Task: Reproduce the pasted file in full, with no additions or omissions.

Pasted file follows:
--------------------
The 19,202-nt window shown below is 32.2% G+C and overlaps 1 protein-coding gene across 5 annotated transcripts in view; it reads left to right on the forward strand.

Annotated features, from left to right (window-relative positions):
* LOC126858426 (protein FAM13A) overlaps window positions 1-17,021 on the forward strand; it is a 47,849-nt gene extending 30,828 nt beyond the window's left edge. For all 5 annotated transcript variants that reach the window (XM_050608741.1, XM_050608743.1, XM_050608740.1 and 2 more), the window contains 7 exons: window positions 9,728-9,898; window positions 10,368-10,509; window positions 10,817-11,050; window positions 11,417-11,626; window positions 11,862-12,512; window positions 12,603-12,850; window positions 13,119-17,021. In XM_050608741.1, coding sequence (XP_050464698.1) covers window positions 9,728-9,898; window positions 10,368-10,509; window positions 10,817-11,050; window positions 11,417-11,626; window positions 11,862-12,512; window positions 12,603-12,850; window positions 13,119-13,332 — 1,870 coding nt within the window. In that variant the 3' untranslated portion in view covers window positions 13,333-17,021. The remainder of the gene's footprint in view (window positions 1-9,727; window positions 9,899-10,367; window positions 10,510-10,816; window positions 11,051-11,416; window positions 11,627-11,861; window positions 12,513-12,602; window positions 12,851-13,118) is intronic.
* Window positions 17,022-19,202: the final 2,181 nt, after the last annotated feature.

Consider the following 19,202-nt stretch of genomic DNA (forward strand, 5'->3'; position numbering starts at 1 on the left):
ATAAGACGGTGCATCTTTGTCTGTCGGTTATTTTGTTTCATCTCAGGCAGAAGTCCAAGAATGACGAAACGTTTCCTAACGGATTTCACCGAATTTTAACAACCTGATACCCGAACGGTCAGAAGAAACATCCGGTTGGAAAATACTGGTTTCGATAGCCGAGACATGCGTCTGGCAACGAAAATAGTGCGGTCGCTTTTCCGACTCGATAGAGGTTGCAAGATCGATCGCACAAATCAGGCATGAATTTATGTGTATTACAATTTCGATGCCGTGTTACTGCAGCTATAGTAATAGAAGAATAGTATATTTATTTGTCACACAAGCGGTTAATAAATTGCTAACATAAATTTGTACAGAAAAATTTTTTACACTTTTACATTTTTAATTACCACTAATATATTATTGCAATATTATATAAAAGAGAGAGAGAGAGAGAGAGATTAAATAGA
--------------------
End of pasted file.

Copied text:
The 19,202-nt window shown below is 32.2% G+C and overlaps 1 protein-coding gene across 5 annotated transcripts in view; it reads left to right on the forward strand.

Annotated features, from left to right (window-relative positions):
* LOC126858426 (protein FAM13A) overlaps window positions 1-17,021 on the forward strand; it is a 47,849-nt gene extending 30,828 nt beyond the window's left edge. For all 5 annotated transcript variants that reach the window (XM_050608741.1, XM_050608743.1, XM_050608740.1 and 2 more), the window contains 7 exons: window positions 9,728-9,898; window positions 10,368-10,509; window positions 10,817-11,050; window positions 11,417-11,626; window positions 11,862-12,512; window positions 12,603-12,850; window positions 13,119-17,021. In XM_050608741.1, coding sequence (XP_050464698.1) covers window positions 9,728-9,898; window positions 10,368-10,509; window positions 10,817-11,050; window positions 11,417-11,626; window positions 11,862-12,512; window positions 12,603-12,850; window positions 13,119-13,332 — 1,870 coding nt within the window. In that variant the 3' untranslated portion in view covers window positions 13,333-17,021. The remainder of the gene's footprint in view (window positions 1-9,727; window positions 9,899-10,367; window positions 10,510-10,816; window positions 11,051-11,416; window positions 11,627-11,861; window positions 12,513-12,602; window positions 12,851-13,118) is intronic.
* Window positions 17,022-19,202: the final 2,181 nt, after the last annotated feature.

Consider the following 19,202-nt stretch of genomic DNA (forward strand, 5'->3'; position numbering starts at 1 on the left):
ATAAGACGGTGCATCTTTGTCTGTCGGTTATTTTGTTTCATCTCAGGCAGAAGTCCAAGAATGACGAAACGTTTCCTAACGGATTTCACCGAATTTTAACAACCTGATACCCGAACGGTCAGAAGAAACATCCGGTTGGAAAATACTGGTTTCGATAGCCGAGACATGCGTCTGGCAACGAAAATAGTGCGGTCGCTTTTCCGACTCGATAGAGGTTGCAAGATCGATCGCACAAATCAGGCATGAATTTATGTGTATTACAATTTCGATGCCGTGTTACTGCAGCTATAGTAATAGAAGAATAGTATATTTATTTGTCACACAAGCGGTTAATAAATTGCTAACATAAATTTGTACAGAAAAATTTTTTACACTTTTACATTTTTAATTACCACTAATATATTATTGCAATATTATATAAAAGAGAGAGAGAGAGAGAGAGATTAAATAGA